Allergies occur when the immune system reacts to environmental substances that are harmless to most people.
Common allergens are food, pollen, dust mites, animals, insect stings, or medicines.
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Allergies are becoming more frequent in the western world. One in twenty will develop a food allergy in their life, and one in 100 will have a life-threatening allergic reaction.
From 1994 to 2004, hospital admissions for anaphylaxis doubled. In children under five years old, it was five times higher over the same period, suggesting allergy in early life is increasing faster than in adults.
Theories for why the number of allergies is rising:
Most allergic reactions are only mild to moderate and can effectively be treated with antihistamines. But other reactions can be life-threatening and require emergency medical treatment.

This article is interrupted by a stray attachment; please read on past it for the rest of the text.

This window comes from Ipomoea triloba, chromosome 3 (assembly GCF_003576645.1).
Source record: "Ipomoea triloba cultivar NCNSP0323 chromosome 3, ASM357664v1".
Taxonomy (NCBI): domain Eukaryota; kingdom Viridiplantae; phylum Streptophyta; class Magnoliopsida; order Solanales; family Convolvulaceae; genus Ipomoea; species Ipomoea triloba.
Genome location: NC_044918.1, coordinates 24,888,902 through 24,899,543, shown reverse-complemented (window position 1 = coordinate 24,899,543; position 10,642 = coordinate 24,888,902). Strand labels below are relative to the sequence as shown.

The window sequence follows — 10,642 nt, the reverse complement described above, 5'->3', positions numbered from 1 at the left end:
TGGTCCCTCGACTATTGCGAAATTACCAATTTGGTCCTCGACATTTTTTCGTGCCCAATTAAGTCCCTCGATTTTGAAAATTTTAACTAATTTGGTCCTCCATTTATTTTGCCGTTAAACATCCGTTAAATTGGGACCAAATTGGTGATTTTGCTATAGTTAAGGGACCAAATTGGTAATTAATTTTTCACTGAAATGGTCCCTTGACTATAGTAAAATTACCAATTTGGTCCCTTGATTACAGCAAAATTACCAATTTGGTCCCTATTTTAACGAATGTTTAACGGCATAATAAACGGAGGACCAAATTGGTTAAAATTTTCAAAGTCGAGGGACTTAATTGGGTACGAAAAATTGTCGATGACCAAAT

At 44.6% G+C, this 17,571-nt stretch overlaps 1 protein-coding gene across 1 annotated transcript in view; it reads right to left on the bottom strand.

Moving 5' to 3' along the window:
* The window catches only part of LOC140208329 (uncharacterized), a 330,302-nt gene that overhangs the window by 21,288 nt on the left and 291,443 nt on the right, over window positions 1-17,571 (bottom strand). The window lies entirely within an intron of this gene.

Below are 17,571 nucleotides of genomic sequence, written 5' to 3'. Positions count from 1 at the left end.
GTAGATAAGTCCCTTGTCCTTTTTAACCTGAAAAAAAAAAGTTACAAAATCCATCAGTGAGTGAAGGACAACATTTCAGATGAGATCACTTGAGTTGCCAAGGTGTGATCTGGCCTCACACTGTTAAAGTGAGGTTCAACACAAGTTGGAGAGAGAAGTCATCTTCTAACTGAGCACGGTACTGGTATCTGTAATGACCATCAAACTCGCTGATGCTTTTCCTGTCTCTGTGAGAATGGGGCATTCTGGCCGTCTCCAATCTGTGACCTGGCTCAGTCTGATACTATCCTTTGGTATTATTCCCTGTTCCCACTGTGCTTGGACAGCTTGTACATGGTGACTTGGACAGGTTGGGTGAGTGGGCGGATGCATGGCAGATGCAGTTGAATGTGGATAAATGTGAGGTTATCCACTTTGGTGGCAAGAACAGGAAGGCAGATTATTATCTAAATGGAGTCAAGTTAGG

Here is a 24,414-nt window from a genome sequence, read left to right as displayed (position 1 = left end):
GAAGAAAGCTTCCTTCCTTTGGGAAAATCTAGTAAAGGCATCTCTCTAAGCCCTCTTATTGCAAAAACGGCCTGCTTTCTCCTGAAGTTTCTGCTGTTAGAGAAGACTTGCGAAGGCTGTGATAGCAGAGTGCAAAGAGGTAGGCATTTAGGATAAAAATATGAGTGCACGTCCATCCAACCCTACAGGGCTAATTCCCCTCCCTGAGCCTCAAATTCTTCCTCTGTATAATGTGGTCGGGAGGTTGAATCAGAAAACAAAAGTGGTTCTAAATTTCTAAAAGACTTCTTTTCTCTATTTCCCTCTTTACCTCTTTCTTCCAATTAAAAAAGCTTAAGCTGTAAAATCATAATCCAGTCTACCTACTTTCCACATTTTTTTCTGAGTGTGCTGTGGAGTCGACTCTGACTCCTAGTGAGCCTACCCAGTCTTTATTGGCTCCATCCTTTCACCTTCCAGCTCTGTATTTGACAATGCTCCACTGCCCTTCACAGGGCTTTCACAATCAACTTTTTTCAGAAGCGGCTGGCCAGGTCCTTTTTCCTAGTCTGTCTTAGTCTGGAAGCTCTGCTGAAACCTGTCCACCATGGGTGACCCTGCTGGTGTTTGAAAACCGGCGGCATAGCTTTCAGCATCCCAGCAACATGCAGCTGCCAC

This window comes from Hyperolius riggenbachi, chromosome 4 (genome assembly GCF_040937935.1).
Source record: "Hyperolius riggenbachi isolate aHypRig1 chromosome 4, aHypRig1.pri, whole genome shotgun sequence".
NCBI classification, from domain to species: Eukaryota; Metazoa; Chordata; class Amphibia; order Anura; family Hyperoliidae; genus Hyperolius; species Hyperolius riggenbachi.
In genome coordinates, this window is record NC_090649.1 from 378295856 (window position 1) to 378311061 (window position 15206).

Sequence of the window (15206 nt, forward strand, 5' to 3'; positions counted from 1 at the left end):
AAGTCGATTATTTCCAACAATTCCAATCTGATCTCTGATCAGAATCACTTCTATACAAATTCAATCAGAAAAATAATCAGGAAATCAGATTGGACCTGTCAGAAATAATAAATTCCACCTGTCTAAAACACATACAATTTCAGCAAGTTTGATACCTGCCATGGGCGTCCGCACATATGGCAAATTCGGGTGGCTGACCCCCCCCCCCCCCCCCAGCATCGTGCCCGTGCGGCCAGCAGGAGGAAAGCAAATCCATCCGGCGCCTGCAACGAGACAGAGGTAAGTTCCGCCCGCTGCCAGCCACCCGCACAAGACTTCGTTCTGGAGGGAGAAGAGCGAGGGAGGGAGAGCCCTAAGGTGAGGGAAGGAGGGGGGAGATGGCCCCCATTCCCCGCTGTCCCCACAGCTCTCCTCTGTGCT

The most severe allergic reactions are known as anaphylaxis, and people who suffer from it should have an emergency management plan that includes an adrenaline auto-injector.
Food allergies happen when your body reacts in a mild or a severe manner after consuming a type of food that your body is supersensitive to.
Severe food allergies in which the body exhibits serious symptoms like slow pulse, blood pressure drop and wheezing/dizziness (anaphylaxis), are getting increasingly common, with a quarter of people having allergies experiencing them. Anaphylaxis cases are on the upswing across the world, just as food allergies become widespread. While the data is tricky, multiple sources point towards a 7 percent rise in food allergies worldwide as of 2018.